With the Internet, the Postal Service has been experiencing what it calls "electronic diversion" with people moving online for correspondence. A research company says 70 per cent of households that have computers pay bills online each month.
Amid unrelenting bad news, the Postal Service is striving to make the case that mail is here to stay.
“We’re very optimistic about the future of mail because mail has great value,” said Susan Plonkey, vice president for sales. “Mail works.”
Top postal officials say the recession is to blame for the agency’s $7 billion deficit and a steep drop in the volume of mail, and they express confidence that mail, particularly advertising, will rebound.
But even the Postal Service acknowledges that some mail is gone for good. Earlier this week, the Postal Service said that it would offer cash incentives to get as many as 30,000 employees to voluntarily resign or take early retirement by the end of September and save $500 million next year.
With the Internet, the Postal Service has been experiencing what it calls “electronic diversion” with people moving online for correspondence and other activities.Javelin Strategy and Research, a research and consulting company for the financial services industry, says that 70 per cent of households that have computers pay bills online each month, up from 64 percent last year.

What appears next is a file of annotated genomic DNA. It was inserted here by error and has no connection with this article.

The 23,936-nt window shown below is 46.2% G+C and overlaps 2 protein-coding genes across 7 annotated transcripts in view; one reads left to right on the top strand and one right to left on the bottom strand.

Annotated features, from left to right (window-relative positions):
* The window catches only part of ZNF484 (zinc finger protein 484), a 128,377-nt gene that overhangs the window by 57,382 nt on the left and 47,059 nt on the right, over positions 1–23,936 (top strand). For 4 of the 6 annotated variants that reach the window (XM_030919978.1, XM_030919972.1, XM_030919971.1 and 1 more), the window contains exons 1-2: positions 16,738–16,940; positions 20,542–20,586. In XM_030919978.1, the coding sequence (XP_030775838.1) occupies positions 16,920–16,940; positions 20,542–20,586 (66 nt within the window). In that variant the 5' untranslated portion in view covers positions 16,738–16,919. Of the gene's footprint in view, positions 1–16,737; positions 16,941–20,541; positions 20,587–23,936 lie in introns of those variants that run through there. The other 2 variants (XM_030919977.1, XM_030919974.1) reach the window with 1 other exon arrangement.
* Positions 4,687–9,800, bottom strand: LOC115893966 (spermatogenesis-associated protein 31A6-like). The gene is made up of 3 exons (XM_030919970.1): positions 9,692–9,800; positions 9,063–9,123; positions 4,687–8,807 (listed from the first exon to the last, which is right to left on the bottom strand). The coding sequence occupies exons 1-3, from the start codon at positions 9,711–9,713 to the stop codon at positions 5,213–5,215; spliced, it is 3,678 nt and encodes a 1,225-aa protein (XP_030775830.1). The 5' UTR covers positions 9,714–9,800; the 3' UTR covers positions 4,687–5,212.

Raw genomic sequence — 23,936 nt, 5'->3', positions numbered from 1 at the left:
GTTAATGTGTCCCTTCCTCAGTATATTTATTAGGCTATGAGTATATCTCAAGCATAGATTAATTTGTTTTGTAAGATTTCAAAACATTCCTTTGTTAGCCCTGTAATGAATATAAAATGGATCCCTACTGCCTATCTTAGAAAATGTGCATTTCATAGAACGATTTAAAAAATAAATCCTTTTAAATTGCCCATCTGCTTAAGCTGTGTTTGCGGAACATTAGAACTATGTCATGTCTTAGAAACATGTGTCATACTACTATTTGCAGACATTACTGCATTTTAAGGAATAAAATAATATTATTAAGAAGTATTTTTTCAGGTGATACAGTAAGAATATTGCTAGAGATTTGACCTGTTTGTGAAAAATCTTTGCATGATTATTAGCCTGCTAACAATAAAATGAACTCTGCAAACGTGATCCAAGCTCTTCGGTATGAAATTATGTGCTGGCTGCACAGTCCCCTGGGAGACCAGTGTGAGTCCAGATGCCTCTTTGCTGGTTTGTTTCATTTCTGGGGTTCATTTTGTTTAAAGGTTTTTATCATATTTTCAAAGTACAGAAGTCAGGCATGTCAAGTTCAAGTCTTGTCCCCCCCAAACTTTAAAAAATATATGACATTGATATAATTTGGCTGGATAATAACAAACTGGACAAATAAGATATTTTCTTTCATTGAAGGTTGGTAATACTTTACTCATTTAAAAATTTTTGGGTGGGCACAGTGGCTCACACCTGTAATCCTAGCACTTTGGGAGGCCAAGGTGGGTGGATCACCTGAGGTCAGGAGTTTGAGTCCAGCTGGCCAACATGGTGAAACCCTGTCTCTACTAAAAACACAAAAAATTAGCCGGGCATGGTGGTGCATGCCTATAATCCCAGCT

Mark Schwanhausser, an analyst for Javelin, said that people move to online bill paying for convenience, and because they are “fee sensitive” during a tough economic climate. “I don’t think this is going to be something that’s going to backtrack,” he said.
Another culprit: the electronic filing of tax returns. The Postal Service says there was a sharp increase in e-filing this year, with fewer people mailing in their forms. Many people will also receive electronic tax refunds, which were previously mailed as checks.
“It’s only growing,” said Kate Fulton, senior vice president for government relations at H&R Block, which helps customers file online. “The IRS is driving this. They want more e-filing, and we are embracing it too.”
The Postal Service is resigned to losing some business to online alternatives. But postal officials also say that, with the Internet in full swing, the volume of mail hit a record in 2006. That year, the Postal Service handled 213 billion pieces of mail because, even as it lost some business to the Internet, advertising mail was booming.
The Postal Service says that a decline in marketing mail, like credit card offers and bulk advertisements, is responsible for most of the drop in the amount of mail sent this fiscal year. About 175 billion pieces of mail will be sent in 2009, down from 202 billion last year.
“I believe that when the economy returns, marketing mail will grow,” Plonkey, the service’s vice president, said. “I think that we’ll continue to have electronic diversion, but I think that we can offset that loss.”
Advertising analysts agree with that assessment to some degree. Brian Wieser, head forecaster at the media agency Magna, says that advertising mail will grow but not get back to where it was before the recession within the next five years. — © 2009 The New York Times News Service